Whatever treatment for depression you choose, hope amplifies it by fortifying your neurotransmitters. How? Hope actually reprograms your biology and keeps you positive. Being positive increases serotonin and reduces levels of stress hormones. With less stress, you’ll feel happier and generally function better.
Your autonomic nervous system, which regulates breathing, circulation, and digestion, is particularly responsive to positivity. Hope acts as a natural stress reducer, relaxing your gut, blood vessels, and bronchioles. Your system is peaceful, not constricted or tense. Plus, science suggests that hope lessens pain by increasing levels of endorphins, the “feel good” biochemicals.
In the spirit of hope, I advise practicing these suggestions from my book on emotional freedom to improve your emotional state and transform depression.
Emotional Action Step: Train Your Mind, Change Your Biology
1. Exercise, don’t ruminate. Rather than staying home with a head full of negative thoughts, get your body moving. There’s something magical about just putting one foot in front of the other. Besides sending yourself a message that you’re going forward, it increases serotonin, energy, self-image, and improves sleep.
Start with gentle walking. Don’t think you’re going too slow or doing too little. Even 10 minutes daily gets your body used to the idea that it’s coming alive again. When you’re ready, you can walk longer or expand your exercise routine.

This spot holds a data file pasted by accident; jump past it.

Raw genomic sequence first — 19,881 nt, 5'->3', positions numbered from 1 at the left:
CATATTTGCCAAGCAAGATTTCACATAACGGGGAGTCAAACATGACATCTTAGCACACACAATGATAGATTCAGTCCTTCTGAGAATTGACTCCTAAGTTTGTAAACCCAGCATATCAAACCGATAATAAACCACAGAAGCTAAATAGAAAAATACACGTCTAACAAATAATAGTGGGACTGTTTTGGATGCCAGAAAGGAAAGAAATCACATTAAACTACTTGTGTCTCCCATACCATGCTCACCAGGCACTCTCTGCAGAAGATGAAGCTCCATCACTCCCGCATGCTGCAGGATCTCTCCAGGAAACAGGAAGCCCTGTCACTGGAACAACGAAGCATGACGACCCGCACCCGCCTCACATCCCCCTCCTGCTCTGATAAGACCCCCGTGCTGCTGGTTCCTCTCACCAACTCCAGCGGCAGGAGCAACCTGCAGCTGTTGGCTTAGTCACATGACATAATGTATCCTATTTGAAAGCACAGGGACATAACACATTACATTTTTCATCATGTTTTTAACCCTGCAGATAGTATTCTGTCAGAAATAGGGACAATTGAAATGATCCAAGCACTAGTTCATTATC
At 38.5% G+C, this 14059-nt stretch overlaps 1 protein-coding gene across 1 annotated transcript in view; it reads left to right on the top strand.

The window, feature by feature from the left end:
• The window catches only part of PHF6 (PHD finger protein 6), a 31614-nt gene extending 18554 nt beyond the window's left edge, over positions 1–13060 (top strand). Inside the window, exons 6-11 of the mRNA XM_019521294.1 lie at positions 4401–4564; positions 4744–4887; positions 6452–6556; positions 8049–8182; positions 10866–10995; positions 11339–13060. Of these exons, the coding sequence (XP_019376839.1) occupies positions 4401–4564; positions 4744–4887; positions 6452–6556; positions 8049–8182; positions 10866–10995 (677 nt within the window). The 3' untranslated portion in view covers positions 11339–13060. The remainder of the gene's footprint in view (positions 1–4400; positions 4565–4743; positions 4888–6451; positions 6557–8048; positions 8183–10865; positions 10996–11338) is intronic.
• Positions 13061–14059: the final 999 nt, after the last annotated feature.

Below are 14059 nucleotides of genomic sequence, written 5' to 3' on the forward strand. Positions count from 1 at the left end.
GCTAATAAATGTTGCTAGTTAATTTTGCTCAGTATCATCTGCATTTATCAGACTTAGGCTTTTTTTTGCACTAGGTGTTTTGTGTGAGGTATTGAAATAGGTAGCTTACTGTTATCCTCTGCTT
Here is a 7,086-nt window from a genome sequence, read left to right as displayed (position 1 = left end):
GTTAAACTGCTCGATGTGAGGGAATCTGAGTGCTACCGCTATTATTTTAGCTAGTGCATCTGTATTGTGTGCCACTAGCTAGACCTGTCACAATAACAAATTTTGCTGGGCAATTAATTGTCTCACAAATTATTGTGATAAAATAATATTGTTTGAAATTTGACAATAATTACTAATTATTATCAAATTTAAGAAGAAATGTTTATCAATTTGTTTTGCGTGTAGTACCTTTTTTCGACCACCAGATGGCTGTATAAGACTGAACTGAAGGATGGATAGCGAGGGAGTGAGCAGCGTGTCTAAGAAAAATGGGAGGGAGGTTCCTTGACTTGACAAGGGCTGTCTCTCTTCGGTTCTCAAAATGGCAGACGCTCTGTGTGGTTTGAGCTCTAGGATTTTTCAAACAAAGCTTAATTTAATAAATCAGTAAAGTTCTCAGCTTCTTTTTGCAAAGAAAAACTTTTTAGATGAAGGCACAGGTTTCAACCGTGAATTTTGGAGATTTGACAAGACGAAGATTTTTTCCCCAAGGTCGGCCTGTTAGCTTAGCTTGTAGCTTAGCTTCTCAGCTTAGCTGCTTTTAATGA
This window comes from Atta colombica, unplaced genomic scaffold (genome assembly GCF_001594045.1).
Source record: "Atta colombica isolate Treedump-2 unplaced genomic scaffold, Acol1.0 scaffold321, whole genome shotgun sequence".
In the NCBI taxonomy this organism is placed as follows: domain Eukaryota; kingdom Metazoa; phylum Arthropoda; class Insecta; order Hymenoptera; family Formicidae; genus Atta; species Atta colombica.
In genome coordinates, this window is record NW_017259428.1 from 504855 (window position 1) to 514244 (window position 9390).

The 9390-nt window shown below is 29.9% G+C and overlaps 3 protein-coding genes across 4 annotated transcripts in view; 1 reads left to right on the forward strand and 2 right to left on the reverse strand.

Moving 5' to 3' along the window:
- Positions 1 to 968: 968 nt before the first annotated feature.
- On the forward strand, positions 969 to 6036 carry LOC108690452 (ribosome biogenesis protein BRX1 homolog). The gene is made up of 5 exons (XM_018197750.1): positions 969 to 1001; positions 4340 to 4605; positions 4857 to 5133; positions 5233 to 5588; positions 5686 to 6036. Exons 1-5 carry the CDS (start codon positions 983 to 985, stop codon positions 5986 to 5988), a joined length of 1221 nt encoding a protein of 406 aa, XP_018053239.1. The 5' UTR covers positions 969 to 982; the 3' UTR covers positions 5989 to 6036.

2. Get sufficient sunlight. Evolutionarily we weren’t designed for a sedentary, indoor lifestyle. Don’t hole up in your office or home. Exposure to sunlight elevates your mood by stimulating your brain to produce serotonin. It also helps relieve Seasonal Affective Disorder (SAD), depression that occurs during the fall and winter months.
Aside from natural sunlight, “phototherapy” can also treat SAD. It involves sitting across from a special box that emits full-spectrum light for 45 minutes each day. If you’re prone to depression, remember to maximize the natural antidepressant effect of sunlight.
3. Laughter is good medicine. Laughter is emotional freedom. It raises your spirits and endorphins, relieves pressure, reverses learned seriousness. Researchers have found that after people viewed funny videos, they were significantly more hopeful and less depressed than those who didn’t watch them. Humor seems to compete with negative thoughts by inserting positive ones. Try to surround yourself with humorous, upbeat people. Also, watch hilarious movies, comedy routines, or read books that make you smile. Laughter will take the bite out of depression.
When you’re feeling low, now you know what steps to take to galvanize your biology with hope. I have a friend, a nanotechnologist, who has the instruments in his lab to track the gossamer movements of atoms; he can actually see and hear them. If I’m depressed, I like to remember what he has observed: That each cell has a song. This makes me happy, that such minute particles in us are serenading life at all times. If I’m dejectedly slogging along, to imagine the music of our being inspires me to do what’s necessary to rise from the muck. It’s enormously empowering when you can intervene to reverse a physical turn towards depression. Often, even a little tweak here or there can make a big difference to your mood.